Today one of my colleague was working on a simple PL/SQL procedure. Based on some logic it was returning count(*) from all_tab_columns for few tables. It gave count incorrectly for one table out of around fifty in total. He just hard coded the table name and ran it but again it showed count as zero.
Then he took the code out of procedure and wrote it in DECLARE, BEGIN, END and after running it showed the correct count. But ran as database procedure it always shows incorrectly.
Finally just as hit and trial, he gave SELECT on the TABLE to database user [Table was in different schema], used to run the procedure and everything was ok. Isn’t it bit stupid 🙂
Update: Well, it happens for a reason. Nigel Thomas pointed out in the comment. The reason is that privileges granted to a role are not seen from PL/SQL stored procedures. You need to give direct grant to the user for this or another method is to define the procedure or package with invoker rights.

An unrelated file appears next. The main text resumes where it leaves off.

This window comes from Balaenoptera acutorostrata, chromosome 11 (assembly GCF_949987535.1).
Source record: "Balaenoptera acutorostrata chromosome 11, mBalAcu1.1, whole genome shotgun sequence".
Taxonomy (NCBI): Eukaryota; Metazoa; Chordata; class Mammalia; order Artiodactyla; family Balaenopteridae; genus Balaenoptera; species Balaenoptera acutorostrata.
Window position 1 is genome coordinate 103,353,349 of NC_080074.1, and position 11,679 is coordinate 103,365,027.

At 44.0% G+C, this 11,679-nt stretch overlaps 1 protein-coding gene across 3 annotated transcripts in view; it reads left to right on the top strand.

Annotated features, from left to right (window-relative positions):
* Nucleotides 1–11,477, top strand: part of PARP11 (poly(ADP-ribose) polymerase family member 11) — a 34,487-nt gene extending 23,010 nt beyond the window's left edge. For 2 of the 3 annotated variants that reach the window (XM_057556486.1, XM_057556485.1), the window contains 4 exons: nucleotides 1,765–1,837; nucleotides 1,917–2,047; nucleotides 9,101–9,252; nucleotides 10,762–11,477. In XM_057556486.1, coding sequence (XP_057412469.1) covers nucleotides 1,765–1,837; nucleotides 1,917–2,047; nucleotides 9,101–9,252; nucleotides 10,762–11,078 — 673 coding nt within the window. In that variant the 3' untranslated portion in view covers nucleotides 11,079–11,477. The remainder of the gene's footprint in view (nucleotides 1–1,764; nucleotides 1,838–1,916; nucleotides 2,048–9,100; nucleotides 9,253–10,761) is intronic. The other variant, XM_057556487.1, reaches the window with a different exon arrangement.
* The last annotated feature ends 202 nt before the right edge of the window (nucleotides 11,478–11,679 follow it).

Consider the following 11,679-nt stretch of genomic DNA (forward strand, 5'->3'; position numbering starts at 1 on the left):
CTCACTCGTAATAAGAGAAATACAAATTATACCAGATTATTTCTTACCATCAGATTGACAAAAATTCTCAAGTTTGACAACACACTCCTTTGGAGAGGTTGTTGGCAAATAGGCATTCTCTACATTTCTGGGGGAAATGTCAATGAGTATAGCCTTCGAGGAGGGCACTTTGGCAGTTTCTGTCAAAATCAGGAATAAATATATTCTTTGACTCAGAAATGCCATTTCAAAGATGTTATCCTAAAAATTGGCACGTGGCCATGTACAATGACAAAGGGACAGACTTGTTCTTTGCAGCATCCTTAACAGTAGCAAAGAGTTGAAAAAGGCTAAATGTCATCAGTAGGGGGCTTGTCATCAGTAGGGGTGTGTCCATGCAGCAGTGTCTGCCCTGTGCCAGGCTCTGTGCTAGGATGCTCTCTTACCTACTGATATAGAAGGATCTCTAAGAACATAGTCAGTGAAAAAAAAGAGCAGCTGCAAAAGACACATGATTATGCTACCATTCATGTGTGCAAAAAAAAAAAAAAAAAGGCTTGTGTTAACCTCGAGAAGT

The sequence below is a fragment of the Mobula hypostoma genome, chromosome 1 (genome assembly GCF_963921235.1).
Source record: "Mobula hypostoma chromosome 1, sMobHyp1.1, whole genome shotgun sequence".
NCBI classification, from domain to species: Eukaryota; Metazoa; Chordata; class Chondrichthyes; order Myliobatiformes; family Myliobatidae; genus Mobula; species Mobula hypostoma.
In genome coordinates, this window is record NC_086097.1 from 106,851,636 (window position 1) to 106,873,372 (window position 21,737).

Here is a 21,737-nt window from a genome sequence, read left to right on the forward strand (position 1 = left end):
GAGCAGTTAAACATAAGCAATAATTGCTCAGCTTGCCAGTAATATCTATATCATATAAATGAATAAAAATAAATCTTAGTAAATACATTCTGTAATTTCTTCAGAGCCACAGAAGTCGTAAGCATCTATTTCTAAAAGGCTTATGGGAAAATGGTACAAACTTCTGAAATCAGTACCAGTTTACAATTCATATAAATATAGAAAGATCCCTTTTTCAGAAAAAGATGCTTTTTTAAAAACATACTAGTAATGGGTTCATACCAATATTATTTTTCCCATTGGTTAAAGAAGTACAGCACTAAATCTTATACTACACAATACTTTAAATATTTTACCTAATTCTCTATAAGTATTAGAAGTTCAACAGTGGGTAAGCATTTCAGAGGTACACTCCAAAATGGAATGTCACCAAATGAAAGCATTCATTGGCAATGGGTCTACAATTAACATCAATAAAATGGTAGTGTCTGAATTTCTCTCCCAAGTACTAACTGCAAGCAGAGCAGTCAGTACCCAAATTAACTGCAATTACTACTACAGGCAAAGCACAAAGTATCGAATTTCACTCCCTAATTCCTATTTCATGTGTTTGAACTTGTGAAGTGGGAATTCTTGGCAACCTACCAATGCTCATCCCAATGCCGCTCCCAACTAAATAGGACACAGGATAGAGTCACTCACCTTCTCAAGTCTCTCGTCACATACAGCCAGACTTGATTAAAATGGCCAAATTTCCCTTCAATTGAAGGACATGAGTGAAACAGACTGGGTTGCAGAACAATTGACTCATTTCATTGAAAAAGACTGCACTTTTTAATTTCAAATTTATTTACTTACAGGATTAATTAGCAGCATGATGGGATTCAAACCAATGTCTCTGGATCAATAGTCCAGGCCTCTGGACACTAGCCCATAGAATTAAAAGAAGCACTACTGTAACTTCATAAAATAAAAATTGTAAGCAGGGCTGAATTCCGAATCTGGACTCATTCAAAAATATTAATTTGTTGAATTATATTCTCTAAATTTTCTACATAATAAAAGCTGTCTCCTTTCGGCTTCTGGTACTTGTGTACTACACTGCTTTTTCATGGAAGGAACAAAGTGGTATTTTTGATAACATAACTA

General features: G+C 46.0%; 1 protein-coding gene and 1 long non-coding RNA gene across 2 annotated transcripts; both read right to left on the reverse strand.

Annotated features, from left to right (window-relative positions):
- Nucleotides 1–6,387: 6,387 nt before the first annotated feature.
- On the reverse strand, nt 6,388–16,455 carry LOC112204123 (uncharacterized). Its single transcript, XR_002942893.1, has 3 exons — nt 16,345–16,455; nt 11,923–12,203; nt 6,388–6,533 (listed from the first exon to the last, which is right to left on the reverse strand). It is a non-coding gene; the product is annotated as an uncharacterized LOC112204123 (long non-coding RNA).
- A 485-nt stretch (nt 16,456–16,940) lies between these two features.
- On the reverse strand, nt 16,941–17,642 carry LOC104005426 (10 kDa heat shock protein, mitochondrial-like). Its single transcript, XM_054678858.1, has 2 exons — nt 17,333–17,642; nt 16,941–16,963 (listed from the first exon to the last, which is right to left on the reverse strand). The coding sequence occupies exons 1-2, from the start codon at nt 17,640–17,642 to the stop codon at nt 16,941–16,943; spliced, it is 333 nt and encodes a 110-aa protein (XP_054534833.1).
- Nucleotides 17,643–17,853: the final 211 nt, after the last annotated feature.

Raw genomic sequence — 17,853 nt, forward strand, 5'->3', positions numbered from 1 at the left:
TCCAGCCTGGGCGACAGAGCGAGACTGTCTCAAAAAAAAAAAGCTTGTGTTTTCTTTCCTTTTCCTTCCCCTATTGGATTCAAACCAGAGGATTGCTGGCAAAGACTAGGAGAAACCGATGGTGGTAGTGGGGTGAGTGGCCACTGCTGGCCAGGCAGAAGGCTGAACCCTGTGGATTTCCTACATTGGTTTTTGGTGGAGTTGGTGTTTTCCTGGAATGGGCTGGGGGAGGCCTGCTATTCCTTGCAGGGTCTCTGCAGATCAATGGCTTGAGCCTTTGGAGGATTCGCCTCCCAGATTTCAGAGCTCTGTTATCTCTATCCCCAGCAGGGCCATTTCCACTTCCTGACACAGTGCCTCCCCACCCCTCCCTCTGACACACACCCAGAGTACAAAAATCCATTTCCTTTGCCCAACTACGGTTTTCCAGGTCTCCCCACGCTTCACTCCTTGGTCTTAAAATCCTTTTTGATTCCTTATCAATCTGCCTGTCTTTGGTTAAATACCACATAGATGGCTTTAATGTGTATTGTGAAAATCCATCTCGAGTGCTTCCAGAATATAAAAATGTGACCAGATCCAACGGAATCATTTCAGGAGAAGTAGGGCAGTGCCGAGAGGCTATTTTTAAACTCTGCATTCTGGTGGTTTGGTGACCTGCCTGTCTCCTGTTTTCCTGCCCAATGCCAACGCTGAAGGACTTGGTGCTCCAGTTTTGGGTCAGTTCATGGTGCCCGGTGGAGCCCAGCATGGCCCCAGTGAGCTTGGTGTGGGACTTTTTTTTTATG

Found a very interesting article on Dizwell’s blog. It was about keeping history of the SQL commands in SQL Plus on Linux. It is almost very simple. Just need to download a small utility called rlwrap from here. Its a tar.gz file. Download it, un-tar using
tar -xvf rlwrap-0.28.tar.gz
It will create a directory with the same name. cd to the directory and run
(I was logged in as oracle user, then did su, but it gave some errors, finally I logged in as root and it worked fine)
Now what is left to be done is make an alias for sqlplus as
alias sqlplus='rlwrap sqlplus'
Using up/down arrows, commands can be scrolled up and down just like windows. Have a look at full article here.